Gay Ann Rogers  Needlework

Drawn Thread Sampler

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Drawn Thread Sampler

Drawn Thread Sampler, Part 1  My History with Pearl Cotton

Poor Pearl Cotton, a thread I have loved forever. Is it possibly the most maligned thread in the needlepoint world? For beginners only, why would anybody choose pearl cotton when there are so many beautiful threads on today's market? No advanced stitcher chooses pearl cotton, and so forth.

I love pearl cotton! I have loved pearl cotton for years and years and here's why:

To me, I see pearl cotton and I think of all those whitework techniquest that I can do: on the easier end, all those beautiful pulled thread patterns, on the harder end, all those beautiful cutwork patterns that can try one's soul.

Yes, there are other threads you can use: cordonnet and coton a broder, but I prefer pearl cotton. Cordonnet has such a tight twist, coton a broder can look mushy; pearl cotton for me hits the right note.

Drawn Thread Sampler

Drawn Thread Sampler, Part 2  My History with Whitework

DH and I spent a total of just about 12 years in London, always a stone's throw from the V&A, and thus began my romance with whitework. The V&A then had a study room filled with a feast of samplers and I spent an inordinate amount of time trying to figure out how to adapt the cutwork I found on them to my own needlework.

I would sit at a table in the V&A with a sampler in front of me, and I would make drawings, then go home and with Elizabeth Prickett's book on one side of me, Onone Cave’s book on the other and a doodle in front of me, I would try to figure out how to do the cutwork. Double double, toil and trouble, I figured out a way, and Drawn Thread Sampler is my attempt at some of these techniques.

I am a great believer in easy. If I can accomplish what I wish with an easy stitch, why would I choose a difficult one? Drawn Thread Sampler includes the only genuinely difficult techniques I know.

Drawn Thread Sampler

Drawn Thread Sampler, Part 3  The Medium-Difficult and the Most Difficult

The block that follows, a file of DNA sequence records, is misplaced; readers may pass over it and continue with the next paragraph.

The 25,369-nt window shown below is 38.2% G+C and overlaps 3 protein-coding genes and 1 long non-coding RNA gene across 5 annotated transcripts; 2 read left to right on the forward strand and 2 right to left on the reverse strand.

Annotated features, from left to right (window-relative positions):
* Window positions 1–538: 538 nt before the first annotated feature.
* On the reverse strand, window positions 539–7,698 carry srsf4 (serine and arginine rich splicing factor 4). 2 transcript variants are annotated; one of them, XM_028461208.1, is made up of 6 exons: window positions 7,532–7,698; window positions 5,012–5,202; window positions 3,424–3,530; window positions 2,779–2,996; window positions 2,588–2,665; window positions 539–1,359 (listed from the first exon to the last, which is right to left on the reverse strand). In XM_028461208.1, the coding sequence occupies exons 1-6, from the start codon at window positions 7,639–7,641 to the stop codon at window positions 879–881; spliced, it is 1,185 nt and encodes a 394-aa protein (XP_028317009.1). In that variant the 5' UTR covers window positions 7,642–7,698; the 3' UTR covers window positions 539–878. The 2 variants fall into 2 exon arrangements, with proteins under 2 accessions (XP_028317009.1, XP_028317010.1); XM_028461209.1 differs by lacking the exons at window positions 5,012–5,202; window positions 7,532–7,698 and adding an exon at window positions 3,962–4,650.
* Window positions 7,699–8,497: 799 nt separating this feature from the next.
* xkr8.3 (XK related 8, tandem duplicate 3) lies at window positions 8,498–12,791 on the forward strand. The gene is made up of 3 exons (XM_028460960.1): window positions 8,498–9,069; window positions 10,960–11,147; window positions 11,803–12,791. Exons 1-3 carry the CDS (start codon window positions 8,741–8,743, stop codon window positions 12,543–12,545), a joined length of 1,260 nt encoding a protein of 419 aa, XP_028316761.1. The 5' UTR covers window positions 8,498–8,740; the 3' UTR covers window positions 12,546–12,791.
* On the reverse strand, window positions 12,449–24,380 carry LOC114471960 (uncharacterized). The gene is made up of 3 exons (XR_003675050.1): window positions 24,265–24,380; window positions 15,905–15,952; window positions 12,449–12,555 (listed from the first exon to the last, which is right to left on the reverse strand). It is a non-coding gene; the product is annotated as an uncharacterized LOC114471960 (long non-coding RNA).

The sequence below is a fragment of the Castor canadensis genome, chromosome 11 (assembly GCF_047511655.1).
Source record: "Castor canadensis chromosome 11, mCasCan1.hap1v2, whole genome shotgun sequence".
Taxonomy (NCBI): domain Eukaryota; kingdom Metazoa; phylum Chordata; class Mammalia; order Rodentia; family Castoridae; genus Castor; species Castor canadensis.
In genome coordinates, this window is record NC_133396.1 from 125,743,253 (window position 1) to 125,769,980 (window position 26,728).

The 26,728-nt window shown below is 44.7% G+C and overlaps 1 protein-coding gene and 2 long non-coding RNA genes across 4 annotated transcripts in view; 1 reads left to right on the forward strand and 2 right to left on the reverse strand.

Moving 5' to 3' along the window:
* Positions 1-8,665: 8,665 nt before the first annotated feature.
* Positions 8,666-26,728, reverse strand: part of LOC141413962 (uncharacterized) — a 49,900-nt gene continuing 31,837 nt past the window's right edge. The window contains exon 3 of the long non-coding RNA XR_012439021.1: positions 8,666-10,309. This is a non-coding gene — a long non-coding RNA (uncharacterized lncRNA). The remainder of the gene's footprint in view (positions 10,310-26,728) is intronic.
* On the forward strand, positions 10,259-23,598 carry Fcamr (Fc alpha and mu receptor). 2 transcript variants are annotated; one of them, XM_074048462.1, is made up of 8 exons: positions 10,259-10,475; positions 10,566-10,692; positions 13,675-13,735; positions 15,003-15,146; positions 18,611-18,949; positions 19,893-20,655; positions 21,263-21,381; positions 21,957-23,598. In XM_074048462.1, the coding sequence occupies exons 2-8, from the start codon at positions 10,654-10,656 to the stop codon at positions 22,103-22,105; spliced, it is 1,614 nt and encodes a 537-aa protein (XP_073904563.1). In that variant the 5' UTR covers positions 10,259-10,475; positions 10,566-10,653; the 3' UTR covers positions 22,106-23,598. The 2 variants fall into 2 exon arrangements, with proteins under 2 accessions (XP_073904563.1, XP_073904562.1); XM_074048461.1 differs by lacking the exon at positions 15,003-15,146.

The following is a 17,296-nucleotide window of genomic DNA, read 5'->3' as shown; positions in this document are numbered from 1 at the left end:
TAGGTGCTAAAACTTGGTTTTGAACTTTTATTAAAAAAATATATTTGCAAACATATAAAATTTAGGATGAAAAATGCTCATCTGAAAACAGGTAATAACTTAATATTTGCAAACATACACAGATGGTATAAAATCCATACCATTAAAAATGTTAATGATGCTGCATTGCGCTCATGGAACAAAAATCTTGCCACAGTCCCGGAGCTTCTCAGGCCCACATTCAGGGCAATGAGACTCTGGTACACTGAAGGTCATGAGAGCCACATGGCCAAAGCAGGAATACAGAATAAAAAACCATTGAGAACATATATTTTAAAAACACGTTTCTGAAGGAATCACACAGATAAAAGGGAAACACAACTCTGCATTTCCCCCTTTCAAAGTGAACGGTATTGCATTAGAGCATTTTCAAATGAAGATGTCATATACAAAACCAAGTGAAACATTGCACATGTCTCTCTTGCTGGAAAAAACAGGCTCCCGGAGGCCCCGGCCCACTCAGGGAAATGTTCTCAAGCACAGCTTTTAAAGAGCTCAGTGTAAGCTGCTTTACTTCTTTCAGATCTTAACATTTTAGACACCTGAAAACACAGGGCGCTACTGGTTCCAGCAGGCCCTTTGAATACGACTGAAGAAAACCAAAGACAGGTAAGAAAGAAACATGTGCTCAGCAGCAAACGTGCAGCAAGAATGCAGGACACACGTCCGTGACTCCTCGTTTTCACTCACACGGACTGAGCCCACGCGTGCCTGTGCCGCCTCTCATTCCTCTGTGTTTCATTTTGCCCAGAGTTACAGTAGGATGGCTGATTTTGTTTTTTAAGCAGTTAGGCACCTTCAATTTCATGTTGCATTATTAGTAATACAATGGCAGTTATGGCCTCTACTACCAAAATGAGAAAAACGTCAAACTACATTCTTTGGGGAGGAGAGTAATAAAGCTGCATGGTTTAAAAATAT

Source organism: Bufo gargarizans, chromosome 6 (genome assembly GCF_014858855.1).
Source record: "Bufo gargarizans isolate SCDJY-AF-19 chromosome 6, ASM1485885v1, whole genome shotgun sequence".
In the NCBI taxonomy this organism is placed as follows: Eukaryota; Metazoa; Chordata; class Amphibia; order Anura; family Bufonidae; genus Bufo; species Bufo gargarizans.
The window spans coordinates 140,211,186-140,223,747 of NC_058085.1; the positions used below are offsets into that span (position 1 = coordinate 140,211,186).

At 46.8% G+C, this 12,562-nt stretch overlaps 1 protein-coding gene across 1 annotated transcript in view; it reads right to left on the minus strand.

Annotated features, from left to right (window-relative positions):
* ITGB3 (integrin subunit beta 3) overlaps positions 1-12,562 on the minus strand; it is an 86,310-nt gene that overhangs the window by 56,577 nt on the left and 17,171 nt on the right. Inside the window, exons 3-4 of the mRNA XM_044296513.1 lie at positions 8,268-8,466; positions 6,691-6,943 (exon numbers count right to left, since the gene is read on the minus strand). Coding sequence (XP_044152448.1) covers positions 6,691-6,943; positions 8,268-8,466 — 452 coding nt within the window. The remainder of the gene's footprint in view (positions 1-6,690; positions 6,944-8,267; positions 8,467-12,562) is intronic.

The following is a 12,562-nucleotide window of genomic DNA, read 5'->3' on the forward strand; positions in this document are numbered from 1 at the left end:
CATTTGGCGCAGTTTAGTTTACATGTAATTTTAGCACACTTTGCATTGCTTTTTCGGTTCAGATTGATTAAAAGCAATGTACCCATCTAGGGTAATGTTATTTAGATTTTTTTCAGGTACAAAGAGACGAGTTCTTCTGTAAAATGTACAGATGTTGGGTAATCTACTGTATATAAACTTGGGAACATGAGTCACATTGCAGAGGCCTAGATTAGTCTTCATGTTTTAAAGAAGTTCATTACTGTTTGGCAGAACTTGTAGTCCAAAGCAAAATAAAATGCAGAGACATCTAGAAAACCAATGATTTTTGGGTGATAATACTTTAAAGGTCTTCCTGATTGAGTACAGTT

As you look at Drawn Thread Sampler, you will see that it is a collection of whitework techniques, some easier than others, some the most difficult I know. What makes them difficult? Tension of course. If you have been stitching for some time, you will know that the game is tension.

In needlework technique, tension is the whole game, and so it is with cutwork. It takes time.

If you have had any experience with drawn thread techniques, you will recognize mounting threads, wrapping them and needleweaving around them. In addition, gazillions of Coral Knots on the two horizontal bands, Bullion Knots and of course Buttonhole Stitch.

So which is the most difficult? A form of Buttonhole Stitch called Venetian Cloth Stitch: it is the rays of the sun, so to speak, on the center square. I treasure this sampler because it shows my early attempts at Venetian Cloth Stitch when it was super hard for me. I can't say it ever got easy, but I got a lot better at it after years of practice.

See the little nubs on the lower close up? Most people don't like picots, most don't like Bullion Knots. Put them together and you get Bullion Picots, not the easiest thing I know how to do.

And so on. It takes practice, it takes good tension. None of it is super easy.

Drawn Thread Sampler

Drawn Thread Sampler, Part 4  Stories About Teaching Drawn Thread Sampler

In the old days when I was more industrious than I am now I applied Drawn Thread Sampler to EGA's National Seminar in Williamsburg and I had a class of 24 people.

In my long teaching career, this was the only project I billed as 'Advanced'. The class was a full four days long.  The pre-class work was 50 hours, or so my students told me. The first day of class we cut threads which can be daunting in a classroom situation -- what if you cut wrong? The second day the easier techniques, the third day the crushingly difficult ones that I struggled with in those days.

I woke up on the third morning of class and willed my hands to work well. I had a daunting task: I had to make the hardest techniques I knew work as if they were easy. Nothing is worse than showing my struggles in front of students, for it puts them off. The students think, if the teacher struggles, I'll never be able to do it. So I demonstrated these techniques for 6 hours and at the end of the day I was bushed.

A friend of mine was in my class. At the end I said to her, let's go somewhere, I'm absolutely bushed! She said, why? You had an easy day of it! And I thought, Yay! I succeeded!

I taught Drawn Thread Sampler a handful of times, at Callaway, at regional seminars and a few times at chapters, then I retired it and moved on.

Years later, after I had retired from travel teaching, Jane Ellen Balzuweit taught it for Shining Needle Society.

Drawn Thread Sampler

Drawn Thread Sampler, Part 5  Returning to Pearl Cotton

As I said, Poor Pearl Cotton, its modern fate of being so maligned is sad. It is seen as such a beginner's thread, yet I always think: open a kit of mine and if you see a lot of pearl cotton, you will find some difficult techniques ahead.